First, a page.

Recently, I've had two opportunities to write about the role of religion in mobilizing voters in the 2016 Presidential election. In an earlier blog post, I discussed a piece I wrote for The Society Pages on why reporters and other commentators tend to talk about "evangelical" or "Catholic" voters, missing the importance of race in shaping how religious beliefs and identities affect political behavior (voting, party membership) and attitudes towards social and political interests.
Sociologists, too, have a disturbing tendency to ignore the "White" in "White Christian America," and have provided much of the research that informs how journalists and other commentators write and talk about religion and politics. Schooled in Durkheim and Weber, sociologists focus on religion as an independent locus of identity and community, or look at how religious ideas and beliefs motivate social groups to act. This is not wrong -- religion influences a variety of social behaviors and anchors meaningful identities for many in the late-modern world. People draw on religious beliefs and symbols to make sense of their world, and doing so shapes understandings of social policy, community life, and political alignments.
But it is essential to move beyond thinking of religion as a set of beliefs or an aspect of identity that is divorced from race, gender, and social class. Nowhere do we see this more clearly than in the study of religion and politics. Sociologists cannot afford to ignore the facts or twist the evidence. To take the 2016 election as a case in point, sociologists of religion must lead the way in critiquing popular discourse about "the religious vote" or "the evangelical vote" and do our best to place front-and-center in public discourse the stark fact that it was White evangelicals and Catholics who supported Donald Trump. Black and Latino evangelicals and Catholics did not, despite having the same concerns about abortion that motivate White religious conservatives (if not more so, in the case of religiously conservative Latinos).
It is very clear to anyone who is willing to take an honest look at the data that social location -- a person's race, her gender and social class -- shape how religious beliefs are interpreted and applied to social and political life. In a forthcoming piece in Journal for the Scientific Study of Religion, authored with Jacqueline Frost, I show that attitudes toward racial equality can only be explained by understanding the intersection of religious belief and identity with race, gender, and other aspects of social location. In a new editorial, just published in Sociology of Religion, I use the case of the coalition of support for Donald Trump in 2015-16 to argue more broadly for an intersectional approach to the study of religion. In new work with Jack Delehanty and Evan Stewart, we develop an argument that it is a commitment to Christian nationalism that affects how people interpret the link between specific religious beliefs and identities and understandings of the public good.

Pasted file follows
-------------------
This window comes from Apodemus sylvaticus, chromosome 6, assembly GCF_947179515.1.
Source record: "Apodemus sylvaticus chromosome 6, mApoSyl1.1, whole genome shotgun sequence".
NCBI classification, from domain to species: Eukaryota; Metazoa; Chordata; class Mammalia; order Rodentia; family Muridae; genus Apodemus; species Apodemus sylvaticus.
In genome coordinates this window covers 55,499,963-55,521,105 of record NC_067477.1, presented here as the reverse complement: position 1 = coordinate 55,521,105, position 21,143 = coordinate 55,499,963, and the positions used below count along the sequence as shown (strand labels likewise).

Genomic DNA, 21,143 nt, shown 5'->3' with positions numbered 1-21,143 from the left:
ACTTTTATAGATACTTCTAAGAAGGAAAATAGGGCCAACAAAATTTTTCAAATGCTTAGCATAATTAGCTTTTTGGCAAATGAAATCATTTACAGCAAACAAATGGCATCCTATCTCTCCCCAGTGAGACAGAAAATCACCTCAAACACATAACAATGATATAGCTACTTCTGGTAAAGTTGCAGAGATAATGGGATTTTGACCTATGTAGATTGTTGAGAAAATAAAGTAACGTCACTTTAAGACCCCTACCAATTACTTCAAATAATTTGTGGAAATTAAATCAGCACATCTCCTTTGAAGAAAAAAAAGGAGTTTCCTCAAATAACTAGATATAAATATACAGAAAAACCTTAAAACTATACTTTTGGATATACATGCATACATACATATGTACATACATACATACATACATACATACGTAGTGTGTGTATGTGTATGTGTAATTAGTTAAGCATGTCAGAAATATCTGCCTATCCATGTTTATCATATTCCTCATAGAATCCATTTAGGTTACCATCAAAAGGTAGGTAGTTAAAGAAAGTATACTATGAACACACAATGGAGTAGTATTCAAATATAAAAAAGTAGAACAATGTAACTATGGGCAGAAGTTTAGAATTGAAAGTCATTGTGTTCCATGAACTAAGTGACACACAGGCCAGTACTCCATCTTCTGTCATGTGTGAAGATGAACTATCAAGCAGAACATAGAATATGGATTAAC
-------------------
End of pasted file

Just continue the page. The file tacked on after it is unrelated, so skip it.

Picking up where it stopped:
What does an intersectional approach mean, and why is it so controversial in the sociology of religion? Theoretically, it means that we have to stop thinking of religious beliefs and religious identities as master statuses that override gender ideology, class interests, and racial interests in forming attitudes about the social world and one's place within it. Practically, it means moving away from thinking of a unified "evangelical effect" or "Catholic effect" on people's attitudes and behaviors and asking how and why particular religious beliefs are appealing to particular people because of their gender identities and racial and class interests. Ethically, it means upholding our promise to maintain our "outsider" status, and to take Weber's Verstehen approach seriously -- understanding insider religious discourse on its own terms, but also interpreting it through a critical theoretical lens.
And move ahead we must, or risk becoming irrelevant to some of the more critical issues of our day.